Work being done currently at the Laureate Institute of Brain Research (LIBR) is showing that the insula region of the brain is of particular interest for eating disorders. This part of the brain is related to one’s “introspective awareness”(sense of self) and therefore affects body image distortion, lack of recognition of symptoms of malnutrition, and a decreased motivation for change.
Aha! I’ve always known intuitively that when a drastically underweight anorexic looks at her/himself in the mirror and views themselves as fat, they are having a “funhouse mirror,” experience—but now there is empirical evidence that their brain is causing them to see this way. It also explains why anorexics who have recovered can look back and see why they were not feeling motivated to recover and were in denial about the severity of the malnourished state of their body.
So Why Is There Hope?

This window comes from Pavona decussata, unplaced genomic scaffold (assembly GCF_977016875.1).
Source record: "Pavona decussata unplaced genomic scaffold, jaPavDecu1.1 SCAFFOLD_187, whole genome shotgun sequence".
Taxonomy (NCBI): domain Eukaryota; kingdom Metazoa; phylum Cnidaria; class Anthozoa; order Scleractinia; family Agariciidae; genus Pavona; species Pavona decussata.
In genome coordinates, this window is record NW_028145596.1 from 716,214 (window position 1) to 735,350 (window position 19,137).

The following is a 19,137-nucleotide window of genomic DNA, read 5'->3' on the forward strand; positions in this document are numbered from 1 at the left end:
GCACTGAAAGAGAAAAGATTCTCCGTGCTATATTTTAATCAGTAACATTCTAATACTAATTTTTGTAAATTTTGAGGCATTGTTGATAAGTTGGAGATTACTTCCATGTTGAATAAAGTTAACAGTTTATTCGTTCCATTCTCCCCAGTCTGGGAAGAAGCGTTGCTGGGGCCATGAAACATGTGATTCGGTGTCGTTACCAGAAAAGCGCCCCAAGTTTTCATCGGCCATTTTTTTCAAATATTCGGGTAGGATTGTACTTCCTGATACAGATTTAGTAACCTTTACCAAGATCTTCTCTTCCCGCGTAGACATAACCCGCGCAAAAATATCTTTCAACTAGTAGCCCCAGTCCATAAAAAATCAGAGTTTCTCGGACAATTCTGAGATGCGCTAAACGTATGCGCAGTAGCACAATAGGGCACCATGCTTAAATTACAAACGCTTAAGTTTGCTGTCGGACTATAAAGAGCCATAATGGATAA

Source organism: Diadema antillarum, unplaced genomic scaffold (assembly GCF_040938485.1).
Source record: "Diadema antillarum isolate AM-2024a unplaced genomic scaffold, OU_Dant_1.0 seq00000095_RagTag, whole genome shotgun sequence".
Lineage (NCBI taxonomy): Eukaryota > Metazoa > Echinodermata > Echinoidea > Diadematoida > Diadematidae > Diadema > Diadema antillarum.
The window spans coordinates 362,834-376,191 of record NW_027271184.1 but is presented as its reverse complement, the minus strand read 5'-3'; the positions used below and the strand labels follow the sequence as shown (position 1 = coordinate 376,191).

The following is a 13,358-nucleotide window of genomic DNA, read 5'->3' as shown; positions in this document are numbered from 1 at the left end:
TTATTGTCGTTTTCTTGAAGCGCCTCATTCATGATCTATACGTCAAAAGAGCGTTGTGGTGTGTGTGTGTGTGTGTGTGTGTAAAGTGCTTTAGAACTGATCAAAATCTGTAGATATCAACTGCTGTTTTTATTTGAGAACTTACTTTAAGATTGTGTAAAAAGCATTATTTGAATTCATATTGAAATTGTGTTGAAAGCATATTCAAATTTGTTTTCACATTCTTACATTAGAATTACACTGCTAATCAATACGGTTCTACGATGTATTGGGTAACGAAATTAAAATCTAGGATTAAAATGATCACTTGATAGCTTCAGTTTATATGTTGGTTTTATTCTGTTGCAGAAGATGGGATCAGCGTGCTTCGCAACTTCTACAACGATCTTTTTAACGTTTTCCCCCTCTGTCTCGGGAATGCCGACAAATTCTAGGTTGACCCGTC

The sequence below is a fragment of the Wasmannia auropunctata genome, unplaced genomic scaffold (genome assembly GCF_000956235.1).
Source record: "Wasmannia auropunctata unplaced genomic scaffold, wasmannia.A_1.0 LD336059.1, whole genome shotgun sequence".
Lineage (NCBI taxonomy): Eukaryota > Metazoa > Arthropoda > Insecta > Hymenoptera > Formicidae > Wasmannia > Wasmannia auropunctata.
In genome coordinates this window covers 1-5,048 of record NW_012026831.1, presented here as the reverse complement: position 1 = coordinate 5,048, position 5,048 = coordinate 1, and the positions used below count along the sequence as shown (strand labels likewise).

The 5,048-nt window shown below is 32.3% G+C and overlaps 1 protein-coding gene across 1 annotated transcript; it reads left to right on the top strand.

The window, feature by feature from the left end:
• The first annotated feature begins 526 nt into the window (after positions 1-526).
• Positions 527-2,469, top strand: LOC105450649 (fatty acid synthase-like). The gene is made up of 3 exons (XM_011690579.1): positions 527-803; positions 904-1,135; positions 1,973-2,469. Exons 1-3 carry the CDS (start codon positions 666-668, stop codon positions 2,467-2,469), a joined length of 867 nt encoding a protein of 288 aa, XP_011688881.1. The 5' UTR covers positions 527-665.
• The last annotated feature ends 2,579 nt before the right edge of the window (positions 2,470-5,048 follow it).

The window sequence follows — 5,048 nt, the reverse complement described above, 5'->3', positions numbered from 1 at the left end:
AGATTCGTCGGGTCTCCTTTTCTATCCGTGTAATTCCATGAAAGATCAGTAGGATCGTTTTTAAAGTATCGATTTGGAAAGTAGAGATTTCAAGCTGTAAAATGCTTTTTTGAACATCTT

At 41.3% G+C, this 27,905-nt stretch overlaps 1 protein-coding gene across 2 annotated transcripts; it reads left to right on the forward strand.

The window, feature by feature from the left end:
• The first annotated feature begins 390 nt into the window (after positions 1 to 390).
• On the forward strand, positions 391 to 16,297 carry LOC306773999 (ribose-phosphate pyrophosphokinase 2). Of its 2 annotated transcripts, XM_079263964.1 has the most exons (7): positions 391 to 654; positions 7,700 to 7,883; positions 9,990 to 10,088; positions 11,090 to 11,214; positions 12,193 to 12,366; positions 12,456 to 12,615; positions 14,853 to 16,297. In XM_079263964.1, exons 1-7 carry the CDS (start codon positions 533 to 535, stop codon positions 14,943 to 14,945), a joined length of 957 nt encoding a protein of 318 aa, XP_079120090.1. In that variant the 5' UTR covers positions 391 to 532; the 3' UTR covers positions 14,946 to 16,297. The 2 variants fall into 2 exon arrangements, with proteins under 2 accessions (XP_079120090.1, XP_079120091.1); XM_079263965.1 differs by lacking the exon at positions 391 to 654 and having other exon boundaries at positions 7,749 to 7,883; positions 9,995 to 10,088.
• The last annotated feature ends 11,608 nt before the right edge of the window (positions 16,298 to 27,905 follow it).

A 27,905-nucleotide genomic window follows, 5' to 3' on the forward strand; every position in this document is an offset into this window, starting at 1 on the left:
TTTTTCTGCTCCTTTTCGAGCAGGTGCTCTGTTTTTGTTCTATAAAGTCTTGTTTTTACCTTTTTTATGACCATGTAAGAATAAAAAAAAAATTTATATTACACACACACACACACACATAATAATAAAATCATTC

I often use the analogy of butterflies when working with women in the recovery process. Caterpillars transform themselves into butterflies by intuitively knowing when and how to go about doing this. They turn toward the transformation although they know they will lose themselves as they currently exist. And, after creating the container of a cocoon (container= therapy/treatment/support) they turn themselves into soup. Yes, it’s liquid soup inside the cocoon. For a long time. (Soup=uncomfortable feelings such as anxiety, fear, inadequacy, depression, anger, and grief). Then, as they gather new strength, they re-form themselves from this soup into a newborn butterfly body with crumpled-up, wet wings (wet wings=early recovery). Then they push themselves out and split open their cocoon. If you cut a butterfly out of its cocoon, it very likely will not survive, because it needs to split itself out to develop the strength to pump all the liquid from its body into its wings (wings=the freedom of later recovery). What I like to focus on here is the metaphor of the body and the psyche knowing and trusting itself. When someone is ready to recover, they know it. And they know it isn’t necessarily going to be easy. Some part of their body and their psyche knows that it is time, they are ready.